Sensing of microbial pathogens is essential for mounting a strong antibacterial immune defense and for survival of the host. Because of molecular heterogeneity and rapid evolution of pathogens, a recognition strategy by host cells has evolved that is based on detection of conserved molecular patterns that are unique to microbes and highly conserved among entire classes of pathogens. During infection, cells of the innate immune system recognize conserved molecular structures of pathogens either in the context of the bacterial membrane or when released in circulation [1, 2]. Recognition of certain bacterial structures, e.g., lipopolysaccharide (LPS) and lipoarabinomannan (LAM), is initiated by high affinity co-receptors, e.g., CD14 [3-7] that bind various pathogen products and ultimately present them to Toll-like receptors (TLRs) that trigger signal transduction. TLRs are evolutionarily conserved, non-clonally distributed signaling receptors expressed predominantly on monocytes, macrophages, and neutrophils [1, 2, 8, 9]. All 10 human TLRs express an extracellular leucine-rich region, a transmembrane portion, and a cytoplasmic tail with a conserved "Toll-IL-1 resistance" (TIR) domain that is essential for mediating signal transduction of both TLRs and the IL-1 receptor (IL-1R) [8-10]. A lack of LPS sensitivity in TLR4-mutant or knockout (KO) mice [10-14], coupled with a gain of LPS responsiveness upon TLR4 expression in LPS-unresponsive cell lines [15-17], point to TLR4 as the primary signal transducing receptor for LPS. In addition to its ability to transduce intracellular signals that enable responsiveness to most lipopolysaccharide (LPS) species, TLR4 also responds to structurally unrelated microbial structures, e.g., the fusion (F) protein of respiratory syncytial virus [18], Chlamydial heat shock protein (HSP) 60 [19], and pneumolysin [20], as well as paclitaxel (TAXOL™) [21], a plant-derived diterpenoid whose specificity for TLR4 is restricted to murine cells. In addition, TLR4 has been reported to respond to endogenous agonists (reviewed in [22]) including heat shock proteins 60 and 70, fibrinogen, fibronectin, surfactant protein A, and murine P-defensin 2. This suggests the possibility that such endogenous agonists may play critical roles in alerting the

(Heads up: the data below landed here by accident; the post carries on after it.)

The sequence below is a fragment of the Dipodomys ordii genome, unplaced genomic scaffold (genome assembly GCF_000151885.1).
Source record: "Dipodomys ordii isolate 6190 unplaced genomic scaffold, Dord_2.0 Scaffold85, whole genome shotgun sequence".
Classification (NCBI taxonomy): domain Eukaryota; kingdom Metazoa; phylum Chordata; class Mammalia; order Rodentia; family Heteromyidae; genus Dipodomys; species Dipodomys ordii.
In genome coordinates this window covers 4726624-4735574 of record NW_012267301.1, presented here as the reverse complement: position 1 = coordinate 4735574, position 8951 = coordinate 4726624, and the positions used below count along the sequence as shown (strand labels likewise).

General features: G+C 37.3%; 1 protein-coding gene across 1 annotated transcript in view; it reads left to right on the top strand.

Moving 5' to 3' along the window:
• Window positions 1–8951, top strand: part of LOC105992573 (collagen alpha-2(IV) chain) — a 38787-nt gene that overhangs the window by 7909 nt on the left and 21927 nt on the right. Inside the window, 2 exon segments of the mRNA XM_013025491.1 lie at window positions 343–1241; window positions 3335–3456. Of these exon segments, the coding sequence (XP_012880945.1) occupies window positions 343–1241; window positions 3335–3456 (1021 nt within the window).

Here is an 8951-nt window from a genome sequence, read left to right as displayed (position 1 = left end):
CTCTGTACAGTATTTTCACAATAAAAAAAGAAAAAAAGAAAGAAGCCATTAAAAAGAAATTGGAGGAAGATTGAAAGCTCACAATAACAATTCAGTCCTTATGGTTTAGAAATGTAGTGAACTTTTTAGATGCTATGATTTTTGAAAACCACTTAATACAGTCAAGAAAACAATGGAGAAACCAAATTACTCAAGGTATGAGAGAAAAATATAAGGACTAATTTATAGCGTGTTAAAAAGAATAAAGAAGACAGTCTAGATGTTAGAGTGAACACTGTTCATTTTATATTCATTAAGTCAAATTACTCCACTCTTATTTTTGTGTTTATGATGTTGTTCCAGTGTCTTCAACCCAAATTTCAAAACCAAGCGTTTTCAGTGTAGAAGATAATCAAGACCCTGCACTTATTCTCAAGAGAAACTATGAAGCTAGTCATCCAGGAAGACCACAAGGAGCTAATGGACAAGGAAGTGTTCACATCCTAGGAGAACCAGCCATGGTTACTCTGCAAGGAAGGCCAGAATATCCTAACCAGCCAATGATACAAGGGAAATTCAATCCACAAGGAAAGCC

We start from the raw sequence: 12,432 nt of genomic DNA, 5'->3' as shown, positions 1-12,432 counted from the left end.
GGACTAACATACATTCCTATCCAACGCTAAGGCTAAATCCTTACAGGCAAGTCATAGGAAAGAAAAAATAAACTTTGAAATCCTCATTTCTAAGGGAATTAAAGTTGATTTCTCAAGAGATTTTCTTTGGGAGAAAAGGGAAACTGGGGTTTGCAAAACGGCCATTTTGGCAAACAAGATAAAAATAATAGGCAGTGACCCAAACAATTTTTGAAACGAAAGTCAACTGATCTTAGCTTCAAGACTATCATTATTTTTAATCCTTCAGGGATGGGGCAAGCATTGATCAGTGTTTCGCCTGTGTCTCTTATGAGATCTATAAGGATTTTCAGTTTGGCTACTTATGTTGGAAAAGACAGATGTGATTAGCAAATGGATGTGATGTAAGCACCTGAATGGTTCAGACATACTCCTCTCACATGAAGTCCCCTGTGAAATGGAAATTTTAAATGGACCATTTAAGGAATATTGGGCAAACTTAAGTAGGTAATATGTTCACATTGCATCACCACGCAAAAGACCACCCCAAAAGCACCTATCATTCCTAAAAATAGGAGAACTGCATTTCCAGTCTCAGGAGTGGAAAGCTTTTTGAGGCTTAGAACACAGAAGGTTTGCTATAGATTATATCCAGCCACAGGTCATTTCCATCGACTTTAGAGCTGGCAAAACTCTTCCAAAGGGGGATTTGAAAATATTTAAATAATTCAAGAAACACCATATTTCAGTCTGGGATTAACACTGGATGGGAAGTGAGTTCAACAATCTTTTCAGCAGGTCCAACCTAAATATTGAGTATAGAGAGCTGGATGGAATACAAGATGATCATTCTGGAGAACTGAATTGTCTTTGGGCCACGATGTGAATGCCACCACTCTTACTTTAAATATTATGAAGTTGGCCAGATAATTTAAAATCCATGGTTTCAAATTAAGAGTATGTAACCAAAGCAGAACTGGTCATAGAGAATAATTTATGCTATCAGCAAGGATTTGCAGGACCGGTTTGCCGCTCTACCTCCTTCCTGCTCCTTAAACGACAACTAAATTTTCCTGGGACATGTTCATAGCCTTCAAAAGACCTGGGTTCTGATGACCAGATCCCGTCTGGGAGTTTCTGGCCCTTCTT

Toll-like Receptors in Inflammation, edited by Luke A.J. O'Neill and Elizabeth Brint © 2006 Birkhauser Verlag Basel/Switzerland host to "danger" since many are associated with cellular damage. Thus, TLR4 represents, perhaps, the most versatile of the all TLRs. TLR2 enables responses to components of Gram-positive bacteria (e.g., lipoteichoic acid (LTA) and lipopeptides) [23, 24], mycobacterium (e.g., LAM) [24, 25], mycoplasma lipopeptides [24-26], and HSP70 [27, 28]. TLR1 and TLR6 do not elicit signaling on their own, but are required for TLR2-mediated responses [29, 30]. TLR3 and TLR5 agonists include viral double-stranded RNA and many species of flagellin, respectively [31, 32], while TLR9 responds to unmethylated CpG motifs found in bacterial DNA [33]. Antiviral imidazoquinoline compounds, imiquimod and resiquimod, activate cells via human TLR7 and TLR8 [34, 35], respectively, and murine TLR7 is capable of recognizing another synthetic compound, loxoribine [36]. Because of structural similarities of both imidazoqinoline and loxoribine to guanosine nucleoside, TLR7 and TLR9 were predicted to recognize a nucleic acid-like structure of viruses. This has recently proven to be the case, as TLR7 and TLR8 recognize quanosine- or uridine-rich single-stranded RNA from human immunodeficiency virus, vesicular stomatitis virus, and influenza virus [37]. Thus, TLRs 1, 2, 4, 5, and 6 are more involved in recognition of bacterial products and, possibly, some host proteins, whereas TLRs 3, 7, 8, and 9 detect viral or bacterial nucleic acids preferentially (Fig. 1). Interestingly, whereas TLR4 and TLR5 recognize their ligands at the cell surface, TLR2 is expressed on the cell membrane and is recruited to the macrophage phagosomes after exposure to zymosan. In contrast, TLR3, TLR7, and TLR9 agonist sensing requires endosomal maturation and appears to occur in endosomes (reviewed in [38]; Fig. 1). Thus, TLRs discriminate diverse microbial and viral structures, as well as endogenous eukaryotic proteins released after cell damage as a consequence of wounding and/or infection. This elicits the host defense against infection and enables responses to "danger signals" associated with cellular damage [21].

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